Sicilian Style Cauliflower: I thought I’d bring you a warm and seasonal, comforting cauliflower recipe. It’s full of bold flavors like lemon and anchovies. It’s got breadcrumbs to give it a satisfying crunch, and it’s roasted in the oven. Making this a very easy winter recipe. You might even see it as a healthier, cheeseless gratin.
But I gotta tell ya, the weather has been so spectacular in Los Angeles lately. It’s hard to focus on winter vegetables when it is nearly 80 degrees with blue skies and blinding sunshine.
But focus we must. So during this week’s trip to the Hollywood Farmers Market, I trained my lens on cauliflower. Mark Twain once quipped it was ”a cabbage with a college education”. Today they’d just say it was part of the “elite, liberal establishment”. But Ivy League or no, cauliflower is another wonderful vegetable often given the cold shoulder by cooks.
Love it or hate it you may, but you cannot deny that cauliflower is very versatile. It has a wonderful mellow quality to it and just like broccoli and cabbage (crucifers), it is easily influenced by whatever other tastes you choose to pair with it.
So it is very difficult for me to understand all the misunderstandings surrounding this vegetable. It has come in and out of vogue many times in its nearly 600-year culinary service to mankind. It may have its roots in the Far East, but it made its way to the Mediterranean where it caught on and became a staple for a very long time.
But its fortunes also rose in Flemish society in the 1600’s (note its prominent placement atop the carrots here in the Joachim Beuckelaer masterpiece) and then again became the all the rage of the French court. Louis XV’s mistress, La Comtesse du Barry had a consomme of veal, oxtails and cauliflower named after her. She was considered very fashionable.
In mid-century America the cauliflower became almost despised. You could find it on relish trays, buried under cheese sauces, or baked into oblivion in gratins. But it was not a vegetable of high esteem– like say the baked potato, boiled potato, fried potato, mashed potato or the ever-popular scalloped potato.
But George Bush the First may have delivered the lowest blow of all to my good friend the crucifer. In 1990, in an interview, he trumpeted the fact that one of the great perks of office was that he didn’t have to eat them anymore. Ouch!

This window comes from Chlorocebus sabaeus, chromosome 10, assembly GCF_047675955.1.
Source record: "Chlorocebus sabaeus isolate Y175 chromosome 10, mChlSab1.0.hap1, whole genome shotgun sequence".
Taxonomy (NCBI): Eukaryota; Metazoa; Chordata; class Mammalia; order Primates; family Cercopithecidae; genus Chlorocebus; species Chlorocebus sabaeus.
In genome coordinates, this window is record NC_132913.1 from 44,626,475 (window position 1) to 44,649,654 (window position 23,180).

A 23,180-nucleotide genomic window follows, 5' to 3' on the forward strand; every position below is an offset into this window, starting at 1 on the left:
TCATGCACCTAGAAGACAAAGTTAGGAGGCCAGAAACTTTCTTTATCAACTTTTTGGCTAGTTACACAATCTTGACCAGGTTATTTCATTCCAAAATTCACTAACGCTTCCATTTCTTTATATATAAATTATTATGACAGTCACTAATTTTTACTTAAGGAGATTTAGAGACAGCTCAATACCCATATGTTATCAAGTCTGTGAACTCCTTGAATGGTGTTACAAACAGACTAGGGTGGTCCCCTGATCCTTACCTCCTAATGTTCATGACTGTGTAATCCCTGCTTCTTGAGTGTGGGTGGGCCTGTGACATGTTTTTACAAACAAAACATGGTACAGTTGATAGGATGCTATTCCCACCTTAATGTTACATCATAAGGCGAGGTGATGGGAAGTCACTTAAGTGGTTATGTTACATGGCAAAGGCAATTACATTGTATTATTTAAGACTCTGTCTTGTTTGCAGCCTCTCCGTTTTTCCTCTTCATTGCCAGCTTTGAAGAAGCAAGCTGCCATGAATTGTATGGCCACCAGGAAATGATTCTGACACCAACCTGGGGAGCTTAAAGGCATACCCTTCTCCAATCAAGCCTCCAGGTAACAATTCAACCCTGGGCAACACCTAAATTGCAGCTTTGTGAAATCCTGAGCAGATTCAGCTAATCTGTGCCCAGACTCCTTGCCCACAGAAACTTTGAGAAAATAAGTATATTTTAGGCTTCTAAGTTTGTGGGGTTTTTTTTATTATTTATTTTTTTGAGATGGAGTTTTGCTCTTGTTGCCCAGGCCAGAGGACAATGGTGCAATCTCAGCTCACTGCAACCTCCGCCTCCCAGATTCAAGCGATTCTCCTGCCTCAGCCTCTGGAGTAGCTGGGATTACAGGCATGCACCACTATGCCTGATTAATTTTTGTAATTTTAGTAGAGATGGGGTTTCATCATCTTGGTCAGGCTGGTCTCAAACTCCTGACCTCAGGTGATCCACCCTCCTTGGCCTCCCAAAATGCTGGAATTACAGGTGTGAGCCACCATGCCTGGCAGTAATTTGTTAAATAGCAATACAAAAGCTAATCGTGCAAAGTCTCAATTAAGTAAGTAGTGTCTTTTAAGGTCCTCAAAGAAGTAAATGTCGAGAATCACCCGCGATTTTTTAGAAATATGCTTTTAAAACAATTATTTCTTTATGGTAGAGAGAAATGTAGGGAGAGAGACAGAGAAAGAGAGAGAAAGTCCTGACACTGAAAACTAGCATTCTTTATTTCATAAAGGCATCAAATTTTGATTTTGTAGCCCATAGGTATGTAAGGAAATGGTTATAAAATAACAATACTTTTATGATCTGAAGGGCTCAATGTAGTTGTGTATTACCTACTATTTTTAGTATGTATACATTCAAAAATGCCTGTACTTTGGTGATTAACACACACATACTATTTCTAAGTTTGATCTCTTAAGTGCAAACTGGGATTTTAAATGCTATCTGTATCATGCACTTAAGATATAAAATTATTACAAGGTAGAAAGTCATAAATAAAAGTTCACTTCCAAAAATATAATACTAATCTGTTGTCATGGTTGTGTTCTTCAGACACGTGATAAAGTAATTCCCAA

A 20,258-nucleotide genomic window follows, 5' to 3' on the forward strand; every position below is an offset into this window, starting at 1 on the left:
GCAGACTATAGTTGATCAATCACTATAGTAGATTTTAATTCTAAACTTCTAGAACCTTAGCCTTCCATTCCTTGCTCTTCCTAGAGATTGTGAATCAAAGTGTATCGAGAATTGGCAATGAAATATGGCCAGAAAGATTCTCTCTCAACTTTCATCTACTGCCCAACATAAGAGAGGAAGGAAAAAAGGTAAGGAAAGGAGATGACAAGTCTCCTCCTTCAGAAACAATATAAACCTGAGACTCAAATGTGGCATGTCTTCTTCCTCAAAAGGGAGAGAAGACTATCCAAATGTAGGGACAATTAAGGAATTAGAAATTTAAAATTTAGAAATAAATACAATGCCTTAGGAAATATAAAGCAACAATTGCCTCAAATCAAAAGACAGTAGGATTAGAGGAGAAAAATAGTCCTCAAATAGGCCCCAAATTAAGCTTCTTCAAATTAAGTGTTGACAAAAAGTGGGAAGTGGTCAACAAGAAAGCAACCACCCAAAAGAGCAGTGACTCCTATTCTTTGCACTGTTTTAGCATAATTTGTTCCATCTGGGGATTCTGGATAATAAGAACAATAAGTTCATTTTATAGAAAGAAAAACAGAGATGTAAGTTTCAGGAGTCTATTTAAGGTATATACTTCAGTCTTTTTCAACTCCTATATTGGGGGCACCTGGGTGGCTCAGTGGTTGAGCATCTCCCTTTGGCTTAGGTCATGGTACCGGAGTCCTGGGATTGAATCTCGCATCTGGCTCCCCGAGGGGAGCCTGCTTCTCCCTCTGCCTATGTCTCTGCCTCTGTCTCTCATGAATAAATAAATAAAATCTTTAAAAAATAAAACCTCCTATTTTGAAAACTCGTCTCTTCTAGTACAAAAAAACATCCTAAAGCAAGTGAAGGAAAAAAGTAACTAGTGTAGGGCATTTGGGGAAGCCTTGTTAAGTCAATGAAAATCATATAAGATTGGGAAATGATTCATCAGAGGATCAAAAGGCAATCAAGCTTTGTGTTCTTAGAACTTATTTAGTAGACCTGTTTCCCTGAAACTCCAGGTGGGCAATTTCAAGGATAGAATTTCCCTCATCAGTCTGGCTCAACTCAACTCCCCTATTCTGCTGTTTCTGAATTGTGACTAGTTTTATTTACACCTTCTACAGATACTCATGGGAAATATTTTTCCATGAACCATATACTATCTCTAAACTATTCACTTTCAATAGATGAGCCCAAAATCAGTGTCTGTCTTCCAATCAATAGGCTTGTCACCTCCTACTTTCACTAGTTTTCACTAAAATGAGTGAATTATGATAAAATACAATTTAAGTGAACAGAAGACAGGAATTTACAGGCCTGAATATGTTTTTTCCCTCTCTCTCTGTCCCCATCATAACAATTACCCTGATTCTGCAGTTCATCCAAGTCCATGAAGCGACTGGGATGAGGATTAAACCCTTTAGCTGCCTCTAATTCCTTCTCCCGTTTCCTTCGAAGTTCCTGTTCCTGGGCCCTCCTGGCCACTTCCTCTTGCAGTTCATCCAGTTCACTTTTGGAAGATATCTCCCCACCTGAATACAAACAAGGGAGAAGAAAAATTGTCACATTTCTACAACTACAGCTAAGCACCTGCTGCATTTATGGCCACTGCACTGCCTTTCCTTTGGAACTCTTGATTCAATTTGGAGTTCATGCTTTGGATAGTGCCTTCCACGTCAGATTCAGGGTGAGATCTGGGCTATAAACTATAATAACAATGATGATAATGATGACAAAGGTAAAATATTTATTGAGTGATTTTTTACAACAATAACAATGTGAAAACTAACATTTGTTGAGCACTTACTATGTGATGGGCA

Though cauliflower is very good raw and crunchy it is also almost impossible to overcook (if handled well). This is an interesting bit of information. Which contributes to its versatile nature.
A lot of people say they don’t know what to do with it. So they end up boiling it into a bland mush and trying to resuscitate it with a cheesy sauce. I don’t mean to disrespect this preparation, because it actually has its attractions. It can be a very comforting, lower calorie replacement to the ubiquitous mashed potato. But like it’s crucifer cousins, broccoli and cabbage– long, slow, wet cooking methods transform these vegetables. They begin to take on a creamy quality, even when there is no cream involved.
But add a little cream and cauliflower melds and mellows in a very unctuous way. It is prized for the nuanced flavor and rich nutty notes it brings to these preparations. Chefs such a Thomas Keller are elevating its status and preparing it in dishes like panna cotta with beluga caviar.
So I want to encourage you to get creative with your cauliflower too. You don’t have to have the skills of a master like Mr. Keller either.
For me, when I want to get personal with a particular food, I look to its roots for inspiration. Before the 1600’s cauliflower cultivation in the west was pretty much restricted to Italy.
Sicilian Style Cauliflower
So, I have decided to give an Italian flair to my cauliflower. Of course Italian cooking varies from region to region. But to my taste buds, Sicilian cooking is comparatively unique. Here at Sippity Sup we strive to be unique, so we turn specifically to the island at the tip of Italy’s boot. And please don’t discount this recipe because of the anchovies, and don’t leave them out either. They really are more of a seasoning here.
So if you’re one of those “I don’t like anchovies” types. I think you’ll be surprised by this recipe. Because you don’t really taste them in the way you might expect. But they are essential to its success. I can’t explain it but anchovies transform this cauliflower without making themselves known hardly at all.
- 1 head cauliflower
- 2 clv garlic, peeled and roughly chopped
- 6 anchovy fillets
- 1⁄2 c olive oil
- 1⁄2 lemon juice and zest, separated
- salt and freshly ground black pepper, to taste
- 1⁄2 c seasoned breadcrumbs
- 1⁄2 c water
Preheat oven to 425. Wash, dry, and remove any of the outer leaves from the cauliflower. Detach the stem by making a cone-shaped cut into the bottom of the cauliflower, and break the cauliflower up into large florets, following its natural stem pattern as much as possible. This will yield a variety of sizes. Use you judgment about further cuts, but each piece should be about 1 to 3 bites.
Using a mini food processor, pulse the garlic and anchovies until chunky. With the machine running add 1/4 cup of the olive oil using the drip tube in until a creamy paste is achieved. Pulse in the juice and set aside.
In a large bowl add cauliflower and lemon zest. Season with salt and pepper, Toss with the anchovy mixture, tossing to coat all the florets very evenly. Pour the coated cauliflower into a shallow roasting pan just large enough to hold it all in one layer. Sprinkle the breadcrumbs all over the top, then drizzle with the remaining 1/4‑cup olive oil.
Put it in oven and until roast until golden brown, approximately 12–15 minutes. Add 1/2 cup water, lower heat to 350, and continue cooking for 30–35 minutes, until tender. Remove from oven, place on a large platter. Serves four.